The daisy effect
Editor’s note: This article is the first in a series addressing technical questions regarding windshield repair, courtesy of the National Glass Association’s National Windshield Repair Committee. For answers to these and other repair-related questions, visit www.windshieldrepair.org.
What causes a completed repair to look watery around the edges, and how can this be avoided?
Commonly known as “the daisy effect,” “halo effect” or “flowering,” this problem occurs when the resin flows out between the outer layer of glass and the inner PVB layer of a windshield. In mild cases, a technician might experience a single thin line around the perimeter of a bullseye, or along the edges of a star break. In extreme cases, the resin is forced out several inches beyond the perimeter of a combination break. Although not typically a structural problem, this can significantly diminish the cosmetic quality of a finished repair.
There are three main causes of this unsightly problem: excessive heat, excessive pressure and de-lamination. De-lamination typically occurs in older windshields.
Excessive heat softens the PVB layer of the windshield, and even under minimal pressure, allows resin to seep between the PVB and outer layer of glass. How hot is too hot depends on how much pressure is used to inject the resin and the age and condition of the windshield. Most equipment manufacturers agree that a windshield should not be repaired when the glass temperature is more than 100 degrees Fahrenheit. Always follow your equipment manufacturer’s recommendations for proper working temperatures.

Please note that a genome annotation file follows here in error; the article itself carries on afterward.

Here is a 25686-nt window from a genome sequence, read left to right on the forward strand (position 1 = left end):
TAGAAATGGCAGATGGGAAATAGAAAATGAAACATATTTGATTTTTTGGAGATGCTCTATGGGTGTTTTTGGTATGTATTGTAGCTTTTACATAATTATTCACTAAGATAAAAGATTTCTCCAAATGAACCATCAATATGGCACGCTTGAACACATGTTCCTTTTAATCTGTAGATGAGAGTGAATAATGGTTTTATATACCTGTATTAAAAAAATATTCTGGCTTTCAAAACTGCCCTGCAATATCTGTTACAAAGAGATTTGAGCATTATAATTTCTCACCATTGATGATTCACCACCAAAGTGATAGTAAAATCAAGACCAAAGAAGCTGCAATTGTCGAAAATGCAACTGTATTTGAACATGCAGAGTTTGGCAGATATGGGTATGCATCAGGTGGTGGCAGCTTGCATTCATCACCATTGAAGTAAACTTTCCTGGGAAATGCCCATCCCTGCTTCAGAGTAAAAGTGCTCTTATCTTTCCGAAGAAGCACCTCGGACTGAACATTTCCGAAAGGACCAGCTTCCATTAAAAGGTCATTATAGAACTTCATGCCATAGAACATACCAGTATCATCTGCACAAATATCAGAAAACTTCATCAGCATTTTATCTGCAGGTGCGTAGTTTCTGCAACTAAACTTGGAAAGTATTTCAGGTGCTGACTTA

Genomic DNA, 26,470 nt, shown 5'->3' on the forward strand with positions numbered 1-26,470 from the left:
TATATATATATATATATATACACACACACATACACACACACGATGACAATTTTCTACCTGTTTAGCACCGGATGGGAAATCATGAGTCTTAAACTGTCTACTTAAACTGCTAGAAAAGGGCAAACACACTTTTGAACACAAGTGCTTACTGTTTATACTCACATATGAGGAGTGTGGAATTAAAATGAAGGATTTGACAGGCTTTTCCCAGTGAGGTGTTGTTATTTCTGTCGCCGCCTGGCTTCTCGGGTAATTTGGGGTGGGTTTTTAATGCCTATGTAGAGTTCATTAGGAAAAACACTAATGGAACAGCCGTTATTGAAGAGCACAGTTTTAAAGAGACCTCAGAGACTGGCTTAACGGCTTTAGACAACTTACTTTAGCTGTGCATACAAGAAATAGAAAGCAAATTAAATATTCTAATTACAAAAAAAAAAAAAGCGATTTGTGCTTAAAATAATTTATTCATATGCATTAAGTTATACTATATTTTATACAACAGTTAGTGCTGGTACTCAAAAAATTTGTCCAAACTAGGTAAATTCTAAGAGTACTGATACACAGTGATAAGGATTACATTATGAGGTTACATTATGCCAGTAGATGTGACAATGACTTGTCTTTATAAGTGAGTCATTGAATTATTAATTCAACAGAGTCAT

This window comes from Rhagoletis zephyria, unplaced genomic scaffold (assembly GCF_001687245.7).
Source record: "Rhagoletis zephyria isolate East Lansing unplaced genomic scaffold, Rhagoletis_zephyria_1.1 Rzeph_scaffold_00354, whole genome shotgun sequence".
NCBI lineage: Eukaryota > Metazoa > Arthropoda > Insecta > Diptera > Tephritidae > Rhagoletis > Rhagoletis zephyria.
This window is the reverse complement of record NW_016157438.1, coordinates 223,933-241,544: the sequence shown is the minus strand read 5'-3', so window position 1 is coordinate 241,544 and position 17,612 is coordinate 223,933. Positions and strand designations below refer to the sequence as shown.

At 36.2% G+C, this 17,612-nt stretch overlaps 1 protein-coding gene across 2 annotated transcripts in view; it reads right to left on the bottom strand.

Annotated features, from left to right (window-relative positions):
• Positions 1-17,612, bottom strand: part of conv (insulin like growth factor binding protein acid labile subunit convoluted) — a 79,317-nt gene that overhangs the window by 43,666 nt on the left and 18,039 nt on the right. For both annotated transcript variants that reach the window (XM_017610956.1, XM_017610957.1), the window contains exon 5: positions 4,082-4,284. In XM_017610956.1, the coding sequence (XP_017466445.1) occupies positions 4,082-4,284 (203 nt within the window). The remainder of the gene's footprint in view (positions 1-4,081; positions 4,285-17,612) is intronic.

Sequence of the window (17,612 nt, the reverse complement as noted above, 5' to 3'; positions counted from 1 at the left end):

In most cases, you can cool the windshield by simply shading the glass for a few moments prior to performing the repair. Reducing the interior temperature of the car also helps. However, do not direct cold air toward the windshield, or use cold water, as the sudden temperature change can cause the damage to spread.
If it is necessary to heat a windshield, do so slowly, heating an area of at least several inches around the break. Never allow the glass temperature to exceed 100 F.
Excessive pressure has the same effect as excessive heat. The amount of pressure required to fill a break varies from system to system, but obviously the higher the pressure, the more likely you are to experience the daisy effect. Always follow recommended procedures for applying pressure, and never use more pressure than necessary to fill a break.
Even in the best of situations, windshields begin to de-laminate with age. When subject to heat, cold and moisture, the de-lamination process accelerates. In some instances, de-lamination is present at the edges of relatively new windshields, but generally it does not show up until the glass is at least 5 years old. De-lamination is common in windshields that are older than 10 years.
Always check the entire windshield prior to beginning a windshield repair. If there is any indication of de-lamination, inform the customer of the possibility of a daisy effect. If the de-lamination is severe, encourage the customer to replace the windshield rather than repair it.
While any one of these three causes can create a daisy effect, the problem is most common when one or more of the conditions are present. To avoid the daisy effect, monitor and control the glass temperature throughout the repair process, do not use more pressure than necessary to fill the damaged area, always check the windshield for signs of de-lamination prior to starting the repair process and use extra care when repairing windshields that are more than 10 years old.